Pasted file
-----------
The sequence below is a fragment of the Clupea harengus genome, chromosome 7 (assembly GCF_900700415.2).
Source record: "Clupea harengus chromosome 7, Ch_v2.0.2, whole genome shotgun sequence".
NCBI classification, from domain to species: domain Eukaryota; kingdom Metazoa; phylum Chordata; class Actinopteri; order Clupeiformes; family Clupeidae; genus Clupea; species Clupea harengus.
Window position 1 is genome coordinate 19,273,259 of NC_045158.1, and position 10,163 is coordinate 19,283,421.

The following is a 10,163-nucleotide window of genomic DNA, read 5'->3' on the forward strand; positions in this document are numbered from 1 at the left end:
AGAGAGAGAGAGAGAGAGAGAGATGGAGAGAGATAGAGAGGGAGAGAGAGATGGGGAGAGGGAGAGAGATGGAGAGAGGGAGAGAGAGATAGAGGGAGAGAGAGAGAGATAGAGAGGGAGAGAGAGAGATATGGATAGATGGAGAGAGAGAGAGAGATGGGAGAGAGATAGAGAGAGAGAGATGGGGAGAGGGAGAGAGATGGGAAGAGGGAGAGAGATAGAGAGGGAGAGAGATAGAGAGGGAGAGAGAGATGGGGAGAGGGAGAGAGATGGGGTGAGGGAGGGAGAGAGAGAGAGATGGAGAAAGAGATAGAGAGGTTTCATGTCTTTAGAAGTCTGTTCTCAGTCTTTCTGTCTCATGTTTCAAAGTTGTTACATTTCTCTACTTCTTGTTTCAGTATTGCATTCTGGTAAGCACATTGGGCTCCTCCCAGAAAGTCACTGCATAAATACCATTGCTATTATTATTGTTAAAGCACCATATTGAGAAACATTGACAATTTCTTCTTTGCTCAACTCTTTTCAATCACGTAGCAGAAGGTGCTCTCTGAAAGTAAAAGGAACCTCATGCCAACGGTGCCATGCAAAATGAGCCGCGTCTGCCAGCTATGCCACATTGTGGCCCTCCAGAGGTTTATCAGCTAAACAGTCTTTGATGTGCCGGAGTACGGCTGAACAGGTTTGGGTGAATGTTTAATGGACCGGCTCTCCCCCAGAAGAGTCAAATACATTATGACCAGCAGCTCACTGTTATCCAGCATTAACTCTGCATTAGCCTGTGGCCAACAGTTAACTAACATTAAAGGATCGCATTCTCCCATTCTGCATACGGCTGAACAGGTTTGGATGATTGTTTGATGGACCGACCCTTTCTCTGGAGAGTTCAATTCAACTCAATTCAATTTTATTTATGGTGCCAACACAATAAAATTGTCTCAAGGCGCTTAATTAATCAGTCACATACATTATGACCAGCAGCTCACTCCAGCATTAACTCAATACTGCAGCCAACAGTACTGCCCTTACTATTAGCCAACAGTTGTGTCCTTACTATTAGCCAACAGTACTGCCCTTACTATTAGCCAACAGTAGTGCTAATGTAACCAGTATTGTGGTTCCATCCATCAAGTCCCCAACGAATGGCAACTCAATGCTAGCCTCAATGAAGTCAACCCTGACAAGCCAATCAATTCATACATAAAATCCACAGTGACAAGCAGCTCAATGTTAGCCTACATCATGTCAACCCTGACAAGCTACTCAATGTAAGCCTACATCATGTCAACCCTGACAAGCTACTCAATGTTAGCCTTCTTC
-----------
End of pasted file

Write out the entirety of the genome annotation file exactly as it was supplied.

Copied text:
The sequence below is a fragment of the Clupea harengus genome, chromosome 7 (assembly GCF_900700415.2).
Source record: "Clupea harengus chromosome 7, Ch_v2.0.2, whole genome shotgun sequence".
NCBI classification, from domain to species: domain Eukaryota; kingdom Metazoa; phylum Chordata; class Actinopteri; order Clupeiformes; family Clupeidae; genus Clupea; species Clupea harengus.
Window position 1 is genome coordinate 19,273,259 of NC_045158.1, and position 10,163 is coordinate 19,283,421.

The following is a 10,163-nucleotide window of genomic DNA, read 5'->3' on the forward strand; positions in this document are numbered from 1 at the left end:
AGAGAGAGAGAGAGAGAGAGAGATGGAGAGAGATAGAGAGGGAGAGAGAGATGGGGAGAGGGAGAGAGATGGAGAGAGGGAGAGAGAGATAGAGGGAGAGAGAGAGAGATAGAGAGGGAGAGAGAGAGATATGGATAGATGGAGAGAGAGAGAGAGATGGGAGAGAGATAGAGAGAGAGAGATGGGGAGAGGGAGAGAGATGGGAAGAGGGAGAGAGATAGAGAGGGAGAGAGATAGAGAGGGAGAGAGAGATGGGGAGAGGGAGAGAGATGGGGTGAGGGAGGGAGAGAGAGAGAGATGGAGAAAGAGATAGAGAGGTTTCATGTCTTTAGAAGTCTGTTCTCAGTCTTTCTGTCTCATGTTTCAAAGTTGTTACATTTCTCTACTTCTTGTTTCAGTATTGCATTCTGGTAAGCACATTGGGCTCCTCCCAGAAAGTCACTGCATAAATACCATTGCTATTATTATTGTTAAAGCACCATATTGAGAAACATTGACAATTTCTTCTTTGCTCAACTCTTTTCAATCACGTAGCAGAAGGTGCTCTCTGAAAGTAAAAGGAACCTCATGCCAACGGTGCCATGCAAAATGAGCCGCGTCTGCCAGCTATGCCACATTGTGGCCCTCCAGAGGTTTATCAGCTAAACAGTCTTTGATGTGCCGGAGTACGGCTGAACAGGTTTGGGTGAATGTTTAATGGACCGGCTCTCCCCCAGAAGAGTCAAATACATTATGACCAGCAGCTCACTGTTATCCAGCATTAACTCTGCATTAGCCTGTGGCCAACAGTTAACTAACATTAAAGGATCGCATTCTCCCATTCTGCATACGGCTGAACAGGTTTGGATGATTGTTTGATGGACCGACCCTTTCTCTGGAGAGTTCAATTCAACTCAATTCAATTTTATTTATGGTGCCAACACAATAAAATTGTCTCAAGGCGCTTAATTAATCAGTCACATACATTATGACCAGCAGCTCACTCCAGCATTAACTCAATACTGCAGCCAACAGTACTGCCCTTACTATTAGCCAACAGTTGTGTCCTTACTATTAGCCAACAGTACTGCCCTTACTATTAGCCAACAGTAGTGCTAATGTAACCAGTATTGTGGTTCCATCCATCAAGTCCCCAACGAATGGCAACTCAATGCTAGCCTCAATGAAGTCAACCCTGACAAGCCAATCAATTCATACATAAAATCCACAGTGACAAGCAGCTCAATGTTAGCCTACATCATGTCAACCCTGACAAGCTACTCAATGTAAGCCTACATCATGTCAACCCTGACAAGCTACTCAATGTTAGCCTTCTTC